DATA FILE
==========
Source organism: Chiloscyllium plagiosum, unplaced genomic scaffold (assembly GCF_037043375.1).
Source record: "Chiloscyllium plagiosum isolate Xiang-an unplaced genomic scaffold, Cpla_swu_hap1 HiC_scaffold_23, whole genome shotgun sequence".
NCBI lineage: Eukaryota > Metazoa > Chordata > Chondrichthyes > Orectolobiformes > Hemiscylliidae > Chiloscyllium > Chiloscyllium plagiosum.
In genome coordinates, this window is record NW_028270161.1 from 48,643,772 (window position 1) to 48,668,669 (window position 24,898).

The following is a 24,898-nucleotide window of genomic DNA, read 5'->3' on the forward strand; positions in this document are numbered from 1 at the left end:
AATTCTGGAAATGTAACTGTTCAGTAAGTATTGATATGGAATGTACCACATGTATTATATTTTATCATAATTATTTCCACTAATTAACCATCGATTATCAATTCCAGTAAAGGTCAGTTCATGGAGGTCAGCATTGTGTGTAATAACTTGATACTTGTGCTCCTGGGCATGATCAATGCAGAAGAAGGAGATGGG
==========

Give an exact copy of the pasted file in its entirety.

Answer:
Source organism: Chiloscyllium plagiosum, unplaced genomic scaffold (assembly GCF_037043375.1).
Source record: "Chiloscyllium plagiosum isolate Xiang-an unplaced genomic scaffold, Cpla_swu_hap1 HiC_scaffold_23, whole genome shotgun sequence".
NCBI lineage: Eukaryota > Metazoa > Chordata > Chondrichthyes > Orectolobiformes > Hemiscylliidae > Chiloscyllium > Chiloscyllium plagiosum.
In genome coordinates, this window is record NW_028270161.1 from 48,643,772 (window position 1) to 48,668,669 (window position 24,898).

The following is a 24,898-nucleotide window of genomic DNA, read 5'->3' on the forward strand; positions in this document are numbered from 1 at the left end:
AATTCTGGAAATGTAACTGTTCAGTAAGTATTGATATGGAATGTACCACATGTATTATATTTTATCATAATTATTTCCACTAATTAACCATCGATTATCAATTCCAGTAAAGGTCAGTTCATGGAGGTCAGCATTGTGTGTAATAACTTGATACTTGTGCTCCTGGGCATGATCAATGCAGAAGAAGGAGATGGG